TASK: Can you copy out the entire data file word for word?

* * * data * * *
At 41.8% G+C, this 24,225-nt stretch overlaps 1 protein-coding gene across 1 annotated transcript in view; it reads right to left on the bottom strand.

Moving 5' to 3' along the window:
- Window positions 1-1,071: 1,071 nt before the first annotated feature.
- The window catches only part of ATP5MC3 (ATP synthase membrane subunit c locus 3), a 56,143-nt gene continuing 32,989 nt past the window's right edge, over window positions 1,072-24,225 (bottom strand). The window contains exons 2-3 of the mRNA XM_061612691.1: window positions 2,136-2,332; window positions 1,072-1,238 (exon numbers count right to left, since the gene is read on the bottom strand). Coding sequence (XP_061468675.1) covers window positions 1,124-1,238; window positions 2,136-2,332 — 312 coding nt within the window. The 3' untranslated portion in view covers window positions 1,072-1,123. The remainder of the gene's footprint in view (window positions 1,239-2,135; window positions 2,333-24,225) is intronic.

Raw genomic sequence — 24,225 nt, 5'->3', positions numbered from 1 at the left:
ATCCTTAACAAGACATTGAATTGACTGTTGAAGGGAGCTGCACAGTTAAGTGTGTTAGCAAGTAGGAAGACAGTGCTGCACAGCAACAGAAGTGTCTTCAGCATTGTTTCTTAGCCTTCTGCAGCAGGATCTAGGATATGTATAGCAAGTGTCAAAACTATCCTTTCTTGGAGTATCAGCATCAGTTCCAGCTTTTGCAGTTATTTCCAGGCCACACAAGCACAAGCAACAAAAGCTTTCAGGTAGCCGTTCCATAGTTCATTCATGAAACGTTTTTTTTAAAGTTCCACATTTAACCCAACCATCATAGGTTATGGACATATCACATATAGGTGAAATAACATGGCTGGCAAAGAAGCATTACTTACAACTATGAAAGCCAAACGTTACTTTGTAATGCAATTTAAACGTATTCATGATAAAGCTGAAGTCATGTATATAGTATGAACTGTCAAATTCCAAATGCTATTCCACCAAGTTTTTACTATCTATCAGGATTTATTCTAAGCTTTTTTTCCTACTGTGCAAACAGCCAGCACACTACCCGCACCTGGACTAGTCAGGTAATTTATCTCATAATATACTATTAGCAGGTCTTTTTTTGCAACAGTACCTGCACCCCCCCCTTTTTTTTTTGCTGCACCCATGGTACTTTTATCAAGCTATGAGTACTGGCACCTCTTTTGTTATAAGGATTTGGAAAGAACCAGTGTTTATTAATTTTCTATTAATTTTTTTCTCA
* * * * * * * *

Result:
At 41.8% G+C, this 24,225-nt stretch overlaps 1 protein-coding gene across 1 annotated transcript in view; it reads right to left on the bottom strand.

Moving 5' to 3' along the window:
- Window positions 1-1,071: 1,071 nt before the first annotated feature.
- The window catches only part of ATP5MC3 (ATP synthase membrane subunit c locus 3), a 56,143-nt gene continuing 32,989 nt past the window's right edge, over window positions 1,072-24,225 (bottom strand). The window contains exons 2-3 of the mRNA XM_061612691.1: window positions 2,136-2,332; window positions 1,072-1,238 (exon numbers count right to left, since the gene is read on the bottom strand). Coding sequence (XP_061468675.1) covers window positions 1,124-1,238; window positions 2,136-2,332 — 312 coding nt within the window. The 3' untranslated portion in view covers window positions 1,072-1,123. The remainder of the gene's footprint in view (window positions 1,239-2,135; window positions 2,333-24,225) is intronic.

Raw genomic sequence — 24,225 nt, 5'->3', positions numbered from 1 at the left:
ATCCTTAACAAGACATTGAATTGACTGTTGAAGGGAGCTGCACAGTTAAGTGTGTTAGCAAGTAGGAAGACAGTGCTGCACAGCAACAGAAGTGTCTTCAGCATTGTTTCTTAGCCTTCTGCAGCAGGATCTAGGATATGTATAGCAAGTGTCAAAACTATCCTTTCTTGGAGTATCAGCATCAGTTCCAGCTTTTGCAGTTATTTCCAGGCCACACAAGCACAAGCAACAAAAGCTTTCAGGTAGCCGTTCCATAGTTCATTCATGAAACGTTTTTTTTAAAGTTCCACATTTAACCCAACCATCATAGGTTATGGACATATCACATATAGGTGAAATAACATGGCTGGCAAAGAAGCATTACTTACAACTATGAAAGCCAAACGTTACTTTGTAATGCAATTTAAACGTATTCATGATAAAGCTGAAGTCATGTATATAGTATGAACTGTCAAATTCCAAATGCTATTCCACCAAGTTTTTACTATCTATCAGGATTTATTCTAAGCTTTTTTTCCTACTGTGCAAACAGCCAGCACACTACCCGCACCTGGACTAGTCAGGTAATTTATCTCATAATATACTATTAGCAGGTCTTTTTTTGCAACAGTACCTGCACCCCCCCCTTTTTTTTTTGCTGCACCCATGGTACTTTTATCAAGCTATGAGTACTGGCACCTCTTTTGTTATAAGGATTTGGAAAGAACCAGTGTTTATTAATTTTCTATTAATTTTTTTCTCA